But this was merely the start of our troubles. After going through the whole process, it was clear to me that we won the elections in spite of the Election Commission, not because of its arrangements. To begin with, the voters' lists were from the 2001 LB polls. Since then, the lists had been updated for the 2002 general elections but these lists were not used. When I asked the Additional Secretary of the Election Commission in charge of the complaint cell why the more updated lists were not being used, he informed me with this response: "Because the local body elections are different from the general elections!" Of course he assumed I was a total idiot not to know this difference. But, I informed him, the voters were the same for our area. His answer was simply that this was the rule and in any case the 2001 lists had been updated. This was a load of nonsense because there had been absolutely no updating of these lists, which were in a chaotic state. The result was that, at least 300 of our supporters and potential voters with valid NID cards were disenfranchised.
At one point one thought that this would actually tilt the balance, but luckily for us, the average voter in the village was equally fed up of the underdevelopment inflicted upon them by the elected representatives of the past. But the Election Commission officers, sitting in the ivory towers of Islamabad, were of no help at all. The complaint cell may as well not have existed. In fact, the officer there did tell us that he only took complaints but there was another section that was actually dealing with the elections. So one was handed one phone number after another and as calling from our village is not very easy, one gave up in disgust after a while.
Nor was it just the outdated and incomplete voters' lists that were the problem. There was also the issue of the ID cards. Having realized much earlier on that many people did not have ID cards, my mother and sister contacted NADRA and were impressed to see the relevant personnel arrive and complete the procedures for the new ID cards. But then they suddenly disappeared despite being told about the need to provide these cards before Election Day. So the result was that NADRA failed to deliver the cards in time.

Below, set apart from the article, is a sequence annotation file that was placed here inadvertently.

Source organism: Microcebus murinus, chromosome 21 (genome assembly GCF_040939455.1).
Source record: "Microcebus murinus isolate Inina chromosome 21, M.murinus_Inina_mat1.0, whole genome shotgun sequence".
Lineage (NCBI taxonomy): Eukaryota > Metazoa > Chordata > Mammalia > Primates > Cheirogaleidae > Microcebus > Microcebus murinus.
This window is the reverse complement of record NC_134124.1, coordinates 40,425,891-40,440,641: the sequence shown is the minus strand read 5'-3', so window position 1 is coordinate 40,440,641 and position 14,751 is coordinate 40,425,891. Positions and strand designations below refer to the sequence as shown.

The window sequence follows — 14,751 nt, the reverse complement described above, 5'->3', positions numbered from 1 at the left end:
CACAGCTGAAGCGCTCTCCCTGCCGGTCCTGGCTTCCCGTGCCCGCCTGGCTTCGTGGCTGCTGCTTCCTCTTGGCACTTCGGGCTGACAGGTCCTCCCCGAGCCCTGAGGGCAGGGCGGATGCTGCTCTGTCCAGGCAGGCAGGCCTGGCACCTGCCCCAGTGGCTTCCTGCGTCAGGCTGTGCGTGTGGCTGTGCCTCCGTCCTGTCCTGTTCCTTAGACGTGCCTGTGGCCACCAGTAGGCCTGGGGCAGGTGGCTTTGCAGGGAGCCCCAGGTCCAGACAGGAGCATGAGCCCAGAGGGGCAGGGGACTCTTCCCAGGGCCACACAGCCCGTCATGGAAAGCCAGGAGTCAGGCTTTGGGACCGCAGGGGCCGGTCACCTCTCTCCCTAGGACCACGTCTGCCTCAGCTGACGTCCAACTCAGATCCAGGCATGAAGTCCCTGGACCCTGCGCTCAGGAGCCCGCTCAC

With all these bureaucratic issues, it was a pleasant surprise to find a most pleasant and sensible polling staff. Courteous and willing to listen, they stuck to the rules despite bullying by opposition toughies. That in itself was no mean achievement. The presence of the army in the background was also a major reason no untoward action took place by the rather rough opposition.
At the end of it all, the most outstanding feature of the elections was the commitment of the voters who withstood hours of heat and dust, and walked many miles -- since the police had confiscated all modes of public transport barring tractor trolleys -- to cast their vote. They were undeterred by the complicated and rather absurd voting system which comprised five separate ballot papers with numerous symbols. Surely the system needs to be simplified and made more rational? Apart from anything else, the actual procedure took rather long and caused confusion because the ballot papers had to be ripped from five different booklets which required each voter to put his/her thumbprint on all five before being allowed to cast vote.
That is why the most remarkable feature of these elections was the enthusiasm and political commitment of the voters. As long as they continue to remain politically savvy -- and they certainly were -- the future of democracy in this country is assured despite the odds.
(The writer is director general of the Institute of Strategic Studies in Islamabad. Courtesy The News)


Editor: Akhtar M. Faruqui